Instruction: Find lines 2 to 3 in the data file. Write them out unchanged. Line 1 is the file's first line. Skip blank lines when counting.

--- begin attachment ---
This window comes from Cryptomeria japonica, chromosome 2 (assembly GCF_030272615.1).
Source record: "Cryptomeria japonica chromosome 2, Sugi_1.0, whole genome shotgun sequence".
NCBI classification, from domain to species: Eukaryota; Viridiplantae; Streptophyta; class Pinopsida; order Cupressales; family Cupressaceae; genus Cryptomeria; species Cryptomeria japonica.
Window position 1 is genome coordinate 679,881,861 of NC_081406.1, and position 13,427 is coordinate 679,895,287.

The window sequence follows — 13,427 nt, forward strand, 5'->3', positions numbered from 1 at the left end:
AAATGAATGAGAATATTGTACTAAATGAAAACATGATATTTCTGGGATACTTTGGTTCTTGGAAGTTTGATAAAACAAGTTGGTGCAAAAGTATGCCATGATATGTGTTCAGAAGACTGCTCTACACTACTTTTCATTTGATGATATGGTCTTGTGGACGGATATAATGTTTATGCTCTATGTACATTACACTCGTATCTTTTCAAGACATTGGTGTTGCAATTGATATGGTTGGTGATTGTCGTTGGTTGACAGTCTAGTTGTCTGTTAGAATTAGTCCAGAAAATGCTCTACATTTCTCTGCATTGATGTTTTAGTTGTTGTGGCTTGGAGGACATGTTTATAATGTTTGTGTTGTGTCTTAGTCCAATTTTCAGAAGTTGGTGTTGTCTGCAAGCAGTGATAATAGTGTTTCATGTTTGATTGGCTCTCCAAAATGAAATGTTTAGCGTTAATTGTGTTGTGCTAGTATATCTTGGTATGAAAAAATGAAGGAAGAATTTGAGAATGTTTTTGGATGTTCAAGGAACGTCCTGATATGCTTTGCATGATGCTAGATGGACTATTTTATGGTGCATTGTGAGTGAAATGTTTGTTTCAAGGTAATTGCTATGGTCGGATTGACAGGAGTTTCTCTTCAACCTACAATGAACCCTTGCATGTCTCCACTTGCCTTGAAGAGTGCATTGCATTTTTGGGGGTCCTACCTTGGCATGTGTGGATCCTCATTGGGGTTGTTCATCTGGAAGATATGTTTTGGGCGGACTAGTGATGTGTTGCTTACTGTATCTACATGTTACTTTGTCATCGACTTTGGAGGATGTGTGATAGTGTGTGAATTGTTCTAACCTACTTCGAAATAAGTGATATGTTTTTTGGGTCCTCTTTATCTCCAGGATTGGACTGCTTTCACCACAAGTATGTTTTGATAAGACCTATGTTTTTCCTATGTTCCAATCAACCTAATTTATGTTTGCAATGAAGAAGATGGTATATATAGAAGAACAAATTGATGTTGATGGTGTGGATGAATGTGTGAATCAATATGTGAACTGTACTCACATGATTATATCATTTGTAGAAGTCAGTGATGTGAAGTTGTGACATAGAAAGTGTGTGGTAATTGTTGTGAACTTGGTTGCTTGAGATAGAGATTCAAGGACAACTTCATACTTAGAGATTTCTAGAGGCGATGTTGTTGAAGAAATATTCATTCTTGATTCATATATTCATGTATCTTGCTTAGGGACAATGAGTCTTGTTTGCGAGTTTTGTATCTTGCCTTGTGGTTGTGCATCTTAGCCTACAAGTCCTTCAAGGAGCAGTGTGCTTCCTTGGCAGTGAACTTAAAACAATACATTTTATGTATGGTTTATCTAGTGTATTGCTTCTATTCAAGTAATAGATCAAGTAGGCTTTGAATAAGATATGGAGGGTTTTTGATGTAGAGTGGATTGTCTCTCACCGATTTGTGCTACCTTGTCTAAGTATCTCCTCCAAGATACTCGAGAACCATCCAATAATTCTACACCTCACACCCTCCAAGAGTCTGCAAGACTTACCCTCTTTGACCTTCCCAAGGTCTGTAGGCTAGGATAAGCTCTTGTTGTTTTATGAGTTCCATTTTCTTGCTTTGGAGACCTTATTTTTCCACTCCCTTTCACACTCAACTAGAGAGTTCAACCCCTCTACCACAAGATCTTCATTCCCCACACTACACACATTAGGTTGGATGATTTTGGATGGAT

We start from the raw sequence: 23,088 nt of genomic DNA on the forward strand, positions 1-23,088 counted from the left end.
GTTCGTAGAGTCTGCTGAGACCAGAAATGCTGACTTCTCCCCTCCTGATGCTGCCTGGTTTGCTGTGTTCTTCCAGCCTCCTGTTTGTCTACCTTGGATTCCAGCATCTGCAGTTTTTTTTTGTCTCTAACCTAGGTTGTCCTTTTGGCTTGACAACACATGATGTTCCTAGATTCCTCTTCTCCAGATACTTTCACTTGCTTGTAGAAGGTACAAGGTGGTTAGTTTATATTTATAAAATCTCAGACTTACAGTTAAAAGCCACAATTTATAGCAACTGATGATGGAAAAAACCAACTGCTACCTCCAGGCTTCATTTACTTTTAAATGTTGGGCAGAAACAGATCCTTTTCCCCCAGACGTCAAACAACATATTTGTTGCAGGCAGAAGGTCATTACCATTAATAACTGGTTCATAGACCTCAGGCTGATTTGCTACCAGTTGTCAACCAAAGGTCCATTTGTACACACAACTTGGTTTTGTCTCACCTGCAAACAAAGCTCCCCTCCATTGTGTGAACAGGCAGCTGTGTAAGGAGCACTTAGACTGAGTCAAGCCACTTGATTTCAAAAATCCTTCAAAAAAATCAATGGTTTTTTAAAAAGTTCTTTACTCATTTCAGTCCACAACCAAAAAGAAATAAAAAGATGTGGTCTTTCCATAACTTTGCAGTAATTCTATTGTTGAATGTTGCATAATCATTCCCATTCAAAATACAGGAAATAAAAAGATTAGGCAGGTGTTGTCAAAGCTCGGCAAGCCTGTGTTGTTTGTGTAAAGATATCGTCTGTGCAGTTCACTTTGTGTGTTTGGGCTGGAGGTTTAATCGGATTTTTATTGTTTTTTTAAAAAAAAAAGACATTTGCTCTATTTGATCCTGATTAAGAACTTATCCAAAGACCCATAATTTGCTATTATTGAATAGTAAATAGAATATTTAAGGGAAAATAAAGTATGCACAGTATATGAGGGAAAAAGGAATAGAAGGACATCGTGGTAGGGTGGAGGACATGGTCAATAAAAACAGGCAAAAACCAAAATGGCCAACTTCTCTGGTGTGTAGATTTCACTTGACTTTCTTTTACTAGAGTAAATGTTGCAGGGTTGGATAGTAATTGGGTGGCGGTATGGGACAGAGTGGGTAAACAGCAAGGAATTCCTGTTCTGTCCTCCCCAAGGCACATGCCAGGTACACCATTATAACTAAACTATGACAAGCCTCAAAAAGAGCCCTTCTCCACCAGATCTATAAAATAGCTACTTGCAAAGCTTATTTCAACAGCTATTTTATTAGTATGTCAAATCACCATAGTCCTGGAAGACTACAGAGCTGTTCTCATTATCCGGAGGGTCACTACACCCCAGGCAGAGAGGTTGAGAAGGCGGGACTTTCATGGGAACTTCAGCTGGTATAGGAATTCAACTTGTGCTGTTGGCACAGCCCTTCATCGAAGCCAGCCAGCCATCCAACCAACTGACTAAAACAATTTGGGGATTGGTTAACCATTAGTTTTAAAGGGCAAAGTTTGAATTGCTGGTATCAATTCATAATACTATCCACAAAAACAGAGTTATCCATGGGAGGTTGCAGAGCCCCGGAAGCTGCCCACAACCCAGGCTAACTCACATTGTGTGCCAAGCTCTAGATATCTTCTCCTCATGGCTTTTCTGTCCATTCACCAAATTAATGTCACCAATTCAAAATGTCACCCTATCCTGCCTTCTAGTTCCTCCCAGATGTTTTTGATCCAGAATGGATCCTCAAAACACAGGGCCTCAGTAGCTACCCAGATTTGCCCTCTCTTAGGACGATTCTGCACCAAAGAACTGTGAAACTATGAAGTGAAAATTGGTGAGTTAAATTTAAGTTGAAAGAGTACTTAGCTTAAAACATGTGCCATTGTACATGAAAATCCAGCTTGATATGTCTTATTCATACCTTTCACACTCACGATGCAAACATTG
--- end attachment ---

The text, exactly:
Source record: "Cryptomeria japonica chromosome 2, Sugi_1.0, whole genome shotgun sequence".
NCBI classification, from domain to species: Eukaryota; Viridiplantae; Streptophyta; class Pinopsida; order Cupressales; family Cupressaceae; genus Cryptomeria; species Cryptomeria japonica.